Being a parent is not easy, especially when things don’t seem quite right with your child. How do you know if it’s just a moody phase or something that should cause concern? Four Corners Health Department wants to help parents to know warning signs and what to do.
Let’s start by looking at the FACTS:
- Feelings: Expressing strong feelings of sadness, anxiety, anger, or hopelessness should be noted.
- Actions: Displaying severe or overwhelming pain or distress needs to be addressed right away.
- Changes: Showing worrisome behaviors such as withdrawal from friends, changes in social activities, or different sleeping patterns are common warning signs.
- Threats: Talking about, writing about, or making plans for suicide must be taken seriously.
- Situations: Experiencing stressful situations including those that involve loss, change, create personal humiliation, or involve getting into trouble, tend to be triggers.
These are things to consider especially if you see them in your child regularly. But what should you do if you start to notice these things? Try these 5 steps!
- Ask: Be direct. Ask if they’re thinking about killing themselves. Studies show asking them the question does not increase thoughts of suicide.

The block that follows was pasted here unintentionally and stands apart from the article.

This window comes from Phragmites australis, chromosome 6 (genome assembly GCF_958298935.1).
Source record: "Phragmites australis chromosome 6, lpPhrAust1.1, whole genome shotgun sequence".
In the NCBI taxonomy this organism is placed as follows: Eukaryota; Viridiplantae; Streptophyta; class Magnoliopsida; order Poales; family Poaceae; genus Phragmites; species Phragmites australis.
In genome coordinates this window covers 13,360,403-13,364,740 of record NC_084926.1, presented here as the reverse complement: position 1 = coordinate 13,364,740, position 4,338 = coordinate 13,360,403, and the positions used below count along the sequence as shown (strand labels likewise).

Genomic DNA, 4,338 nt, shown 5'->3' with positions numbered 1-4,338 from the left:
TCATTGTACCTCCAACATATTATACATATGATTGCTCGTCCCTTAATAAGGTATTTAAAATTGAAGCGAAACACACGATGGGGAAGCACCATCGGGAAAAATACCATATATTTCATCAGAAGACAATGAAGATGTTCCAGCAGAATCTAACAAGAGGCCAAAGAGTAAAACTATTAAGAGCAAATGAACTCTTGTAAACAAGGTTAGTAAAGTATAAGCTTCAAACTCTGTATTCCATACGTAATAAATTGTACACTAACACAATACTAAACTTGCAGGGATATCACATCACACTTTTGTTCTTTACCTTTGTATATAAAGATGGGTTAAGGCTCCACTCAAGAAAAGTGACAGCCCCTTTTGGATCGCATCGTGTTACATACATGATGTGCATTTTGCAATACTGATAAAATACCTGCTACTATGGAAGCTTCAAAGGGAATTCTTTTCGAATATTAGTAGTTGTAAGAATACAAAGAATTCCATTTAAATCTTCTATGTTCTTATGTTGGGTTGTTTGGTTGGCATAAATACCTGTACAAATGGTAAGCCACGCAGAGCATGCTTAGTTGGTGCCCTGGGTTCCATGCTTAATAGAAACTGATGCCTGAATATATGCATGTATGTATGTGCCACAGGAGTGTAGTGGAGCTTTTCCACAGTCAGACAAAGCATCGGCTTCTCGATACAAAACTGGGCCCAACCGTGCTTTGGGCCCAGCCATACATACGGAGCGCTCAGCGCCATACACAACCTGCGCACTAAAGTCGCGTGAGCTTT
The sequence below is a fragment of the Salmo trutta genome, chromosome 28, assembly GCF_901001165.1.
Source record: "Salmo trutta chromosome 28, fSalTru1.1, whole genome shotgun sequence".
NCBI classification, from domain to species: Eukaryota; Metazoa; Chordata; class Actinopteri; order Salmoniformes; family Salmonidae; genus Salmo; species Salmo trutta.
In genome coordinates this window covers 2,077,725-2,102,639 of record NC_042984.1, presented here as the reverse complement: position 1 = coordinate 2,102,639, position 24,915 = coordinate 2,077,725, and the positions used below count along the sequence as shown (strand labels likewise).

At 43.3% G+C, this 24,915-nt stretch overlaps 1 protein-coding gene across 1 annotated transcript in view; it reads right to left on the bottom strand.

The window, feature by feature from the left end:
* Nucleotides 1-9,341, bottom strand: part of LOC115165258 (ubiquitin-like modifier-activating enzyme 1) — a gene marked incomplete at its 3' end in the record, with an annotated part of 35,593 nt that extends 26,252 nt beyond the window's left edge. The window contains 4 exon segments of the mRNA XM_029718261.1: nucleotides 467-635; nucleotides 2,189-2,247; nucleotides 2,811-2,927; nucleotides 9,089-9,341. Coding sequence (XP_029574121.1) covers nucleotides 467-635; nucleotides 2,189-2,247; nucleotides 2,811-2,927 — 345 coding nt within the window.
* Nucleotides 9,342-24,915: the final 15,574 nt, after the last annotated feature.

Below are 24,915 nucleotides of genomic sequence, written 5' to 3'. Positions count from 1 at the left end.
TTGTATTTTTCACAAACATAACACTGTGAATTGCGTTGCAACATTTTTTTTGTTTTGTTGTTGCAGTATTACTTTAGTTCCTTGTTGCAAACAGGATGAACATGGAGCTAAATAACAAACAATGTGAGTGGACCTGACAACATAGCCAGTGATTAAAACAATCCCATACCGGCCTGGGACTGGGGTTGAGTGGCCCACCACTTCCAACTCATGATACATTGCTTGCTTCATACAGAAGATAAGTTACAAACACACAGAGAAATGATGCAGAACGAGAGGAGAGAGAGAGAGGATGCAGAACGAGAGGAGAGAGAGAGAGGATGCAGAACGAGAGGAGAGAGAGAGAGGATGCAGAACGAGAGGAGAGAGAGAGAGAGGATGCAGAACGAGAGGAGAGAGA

- Keep Them Safe: Reduce access to guns and other lethal means. Remove or lock all firearms, limit alcohol, check your medicine cabinet, and monitor your house for other dangerous items.
- Be There: Listen carefully with empathy to the youth. They want to feel heard.
- Help Them Connect: Save the lifeline number in your phone (1-800-273-8255) and the text line (741741) in case you need them. Help youth make connections with other trusted adults, such as people at church or school.
- Stay Connected: Youth might not always show it but they want to know that you’re there for them. Make sure that they know that and remind them that you care.
Learn more here: https://www.nimh.nih.gov/health/topics/suicide-prevention#part_7680
There is a new mental health app for youth created by the Nebraska State Suicide Prevention Coalition. It’s called My Companion (MC) and can be downloaded on the App Store or on Google Play. It’s a helpful and positive resource for youth to help prevent suicide. The app includes a way to log daily reflections, input emergency contacts, access resources, and more.
Plan to attend the Seward County Suicide Prevention Coalition’s Walk for Hope at Plum Creek Park in Seward. The walk will be Saturday, April 2nd from 5:00 PM to 8:00 PM. The cost is $5 for students or $10 for community members, which includes a t-shirt.
Suicide can be prevented. Many people show warning signs when they are thinking about hurting themselves. If you or someone you know is in crisis and needs help, please call the National Suicide Prevention Lifeline at 1-800-273-TALK (8255) or go to your local emergency room.
For questions or to learn more about how to be involved in suicide prevention in our District, call Four Corners at 402-362-2621 or 877-337-3573 or email at firstname.lastname@example.org